- Your single Istanbul from your upcoming album @Dannocean is a dark and introspective alt-trap song about heartbreak. Your new track serves a slower, darker twist from your upbeat smash hits “Rehuso” and “Dembow” from your 2019 Caribbean-infused album 54+1. Can you tell us what your song writing process was like?
My songwriting process was just hanging with some friends. A friend of mine, producer called Mag and another songwriter, one of my best girlfriends is called Elena Rose. And we just went to the studio together and “Istanbul” came just like that. We heard the beat. Mag had this beat and we just went with the melodies and after that we just wrote the top line on top of it. Yeah, I remember we were talking about, like, when you do all these things in this relationship and the other person just suddenly leaves, you know, it’s just like you feel like it was like everything was a joke.
- This is our opportunity as an audience to see more of you. What was it like to film the visualizer for your single Istanbul?
It was cool. It’s a concept that we have been building for the whole album. It’s this black background and just a little light on top of us. It’s a concept that we’ve been building for the whole album. So yeah, everything is attached, it’s not like “Istanbul” had something different. The only difference was that it’s my style and the motorcycle in the visualizer.It was my girlfriend that came up with that idea.
- Your new album @Dannocean released on Feb 17, could you tell the Galore audience what your creative process was like and what we can expect from it.
I spent a lot of time writing this album. It’s been three years almost three years. There’s a song that has been with me for 7 years called “Pronto”. The creative process, I basically like to travel a lot, change the conversations, change realities and the creative process was just that. Me renting some Air bnb’s and making music with friends. This is an album that’s been more collaborative than the first one. The first one was produced and everything was written by me. This one has been a mix with friends, with me and producers and songwriters, artists and visual artists too. It’s been a combination and overall collaborative album.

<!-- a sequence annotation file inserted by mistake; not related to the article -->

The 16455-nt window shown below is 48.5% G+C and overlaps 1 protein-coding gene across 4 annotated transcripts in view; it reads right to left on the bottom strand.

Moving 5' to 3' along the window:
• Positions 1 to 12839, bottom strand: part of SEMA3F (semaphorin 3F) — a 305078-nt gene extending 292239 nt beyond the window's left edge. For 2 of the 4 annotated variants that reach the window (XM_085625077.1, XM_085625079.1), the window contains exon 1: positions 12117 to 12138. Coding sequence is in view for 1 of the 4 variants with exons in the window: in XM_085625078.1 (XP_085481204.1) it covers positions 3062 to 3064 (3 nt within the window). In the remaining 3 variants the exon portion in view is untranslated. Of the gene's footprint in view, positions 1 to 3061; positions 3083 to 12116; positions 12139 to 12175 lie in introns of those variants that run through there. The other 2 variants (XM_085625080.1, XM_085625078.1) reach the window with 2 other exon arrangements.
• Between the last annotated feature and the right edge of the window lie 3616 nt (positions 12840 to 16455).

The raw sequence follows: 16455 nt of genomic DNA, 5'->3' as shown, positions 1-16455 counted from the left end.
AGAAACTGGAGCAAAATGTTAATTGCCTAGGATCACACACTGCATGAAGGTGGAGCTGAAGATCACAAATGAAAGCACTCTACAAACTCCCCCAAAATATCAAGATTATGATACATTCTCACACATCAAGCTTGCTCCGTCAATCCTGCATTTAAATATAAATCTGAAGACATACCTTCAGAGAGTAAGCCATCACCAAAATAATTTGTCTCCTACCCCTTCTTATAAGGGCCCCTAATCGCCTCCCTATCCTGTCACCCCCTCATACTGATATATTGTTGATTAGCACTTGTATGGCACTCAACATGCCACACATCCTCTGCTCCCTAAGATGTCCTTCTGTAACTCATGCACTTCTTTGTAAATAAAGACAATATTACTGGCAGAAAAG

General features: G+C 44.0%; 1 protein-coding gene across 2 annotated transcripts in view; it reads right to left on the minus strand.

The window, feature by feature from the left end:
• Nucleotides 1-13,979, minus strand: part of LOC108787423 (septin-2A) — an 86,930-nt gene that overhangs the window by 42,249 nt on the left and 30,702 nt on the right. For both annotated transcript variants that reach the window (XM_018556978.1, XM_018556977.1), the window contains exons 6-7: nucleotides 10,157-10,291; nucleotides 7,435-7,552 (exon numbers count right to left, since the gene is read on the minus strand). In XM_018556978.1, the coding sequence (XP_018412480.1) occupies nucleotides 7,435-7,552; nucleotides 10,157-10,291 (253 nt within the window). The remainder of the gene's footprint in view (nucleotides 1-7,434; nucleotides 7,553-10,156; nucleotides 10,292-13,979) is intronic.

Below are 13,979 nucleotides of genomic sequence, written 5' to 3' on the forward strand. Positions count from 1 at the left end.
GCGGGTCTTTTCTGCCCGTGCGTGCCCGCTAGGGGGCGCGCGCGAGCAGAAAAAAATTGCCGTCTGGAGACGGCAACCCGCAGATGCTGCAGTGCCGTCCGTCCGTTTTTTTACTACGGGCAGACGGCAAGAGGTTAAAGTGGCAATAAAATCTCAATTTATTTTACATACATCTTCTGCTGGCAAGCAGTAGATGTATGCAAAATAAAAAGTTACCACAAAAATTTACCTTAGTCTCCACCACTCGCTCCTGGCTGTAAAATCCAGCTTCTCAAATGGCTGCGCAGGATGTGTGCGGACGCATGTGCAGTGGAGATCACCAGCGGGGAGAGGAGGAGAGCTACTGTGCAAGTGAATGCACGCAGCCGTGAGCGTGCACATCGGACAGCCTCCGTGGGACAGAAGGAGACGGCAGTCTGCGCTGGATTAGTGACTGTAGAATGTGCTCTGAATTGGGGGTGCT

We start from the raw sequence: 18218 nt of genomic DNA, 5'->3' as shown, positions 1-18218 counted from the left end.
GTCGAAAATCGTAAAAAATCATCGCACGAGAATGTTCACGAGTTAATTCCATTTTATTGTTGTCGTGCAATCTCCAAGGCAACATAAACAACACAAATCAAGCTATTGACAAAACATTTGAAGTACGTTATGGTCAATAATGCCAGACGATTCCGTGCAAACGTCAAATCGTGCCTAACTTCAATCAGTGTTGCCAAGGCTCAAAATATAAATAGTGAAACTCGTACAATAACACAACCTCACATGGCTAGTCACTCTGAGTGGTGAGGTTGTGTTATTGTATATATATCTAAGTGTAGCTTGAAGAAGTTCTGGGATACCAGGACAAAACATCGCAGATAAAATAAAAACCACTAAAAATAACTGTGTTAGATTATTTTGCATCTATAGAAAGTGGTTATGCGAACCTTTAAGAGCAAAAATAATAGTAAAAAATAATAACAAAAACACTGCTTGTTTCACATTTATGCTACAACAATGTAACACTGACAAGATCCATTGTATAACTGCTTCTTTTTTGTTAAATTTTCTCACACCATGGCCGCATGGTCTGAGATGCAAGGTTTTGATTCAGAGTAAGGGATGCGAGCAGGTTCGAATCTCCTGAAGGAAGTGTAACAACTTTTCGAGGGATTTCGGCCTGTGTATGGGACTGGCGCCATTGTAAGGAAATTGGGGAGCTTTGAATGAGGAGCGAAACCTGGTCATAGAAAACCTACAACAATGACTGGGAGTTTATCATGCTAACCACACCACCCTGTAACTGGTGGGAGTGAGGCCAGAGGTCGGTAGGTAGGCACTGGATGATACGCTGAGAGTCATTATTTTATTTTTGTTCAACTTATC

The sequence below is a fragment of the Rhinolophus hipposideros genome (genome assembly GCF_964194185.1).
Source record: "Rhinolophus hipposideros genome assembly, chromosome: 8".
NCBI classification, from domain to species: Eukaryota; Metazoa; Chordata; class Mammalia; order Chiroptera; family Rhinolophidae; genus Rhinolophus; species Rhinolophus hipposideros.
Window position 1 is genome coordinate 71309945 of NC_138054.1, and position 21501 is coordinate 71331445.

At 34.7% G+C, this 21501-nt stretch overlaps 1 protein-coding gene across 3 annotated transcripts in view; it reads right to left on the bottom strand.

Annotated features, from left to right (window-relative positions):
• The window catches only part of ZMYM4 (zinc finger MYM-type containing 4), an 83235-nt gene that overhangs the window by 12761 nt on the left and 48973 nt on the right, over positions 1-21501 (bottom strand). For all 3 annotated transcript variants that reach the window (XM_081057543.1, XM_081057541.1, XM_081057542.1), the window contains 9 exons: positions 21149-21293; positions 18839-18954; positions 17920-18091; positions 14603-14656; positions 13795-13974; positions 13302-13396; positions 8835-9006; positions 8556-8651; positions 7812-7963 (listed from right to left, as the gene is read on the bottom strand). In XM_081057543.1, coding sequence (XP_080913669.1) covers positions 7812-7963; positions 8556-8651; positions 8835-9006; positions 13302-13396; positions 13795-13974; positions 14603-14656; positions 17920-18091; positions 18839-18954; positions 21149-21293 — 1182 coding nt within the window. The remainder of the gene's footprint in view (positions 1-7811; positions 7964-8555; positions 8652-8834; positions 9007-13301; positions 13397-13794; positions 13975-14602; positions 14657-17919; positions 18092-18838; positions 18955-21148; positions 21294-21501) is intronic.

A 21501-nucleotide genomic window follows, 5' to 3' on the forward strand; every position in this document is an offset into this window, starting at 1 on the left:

- Are there any secret collaborations on the album you can share with us?
I have a collaboration with Guaynaa and Dread Mar – I.
- What influence did your childhood play in your current career?
Coldplay was a big influence. I like Alejandro Sanz who was a big influence and Daft Punk.
- Do you see yourself expanding from Reggaeton, dance-pop and Latin pop to other genres?
To be honest with you I never know what I’m doing. I never know if it’s Latin or if it’s pop or if it’s urban or if it’s I don’t know, hip-hop or if it’s bachata or merengue. I never know I just go with the groove you know I go with the groove and and just whatever feels right I guess. I think the most important thing is the song no matter what genre.
- You have been in the music career for over ten years. How would you describe your growth and evolution?
Time just gives you knowledge and a lot of failures you know and you learn from failures. That’s the coolest thing of the process is that you have to enjoy the failure you know but everything has been smooth you know. You just get more mature when you have a feeling you know how to develop that feeling, that idea you know it’s gonna take time. Usually at the beginning you always want everything fast but I guess time shows you just to have patience and things will come to you.
Interviewed & Edited by: Shirley Reynozo
Photography & Creative Direction: Prince Chenoa
Special Thanks to @reserva.shop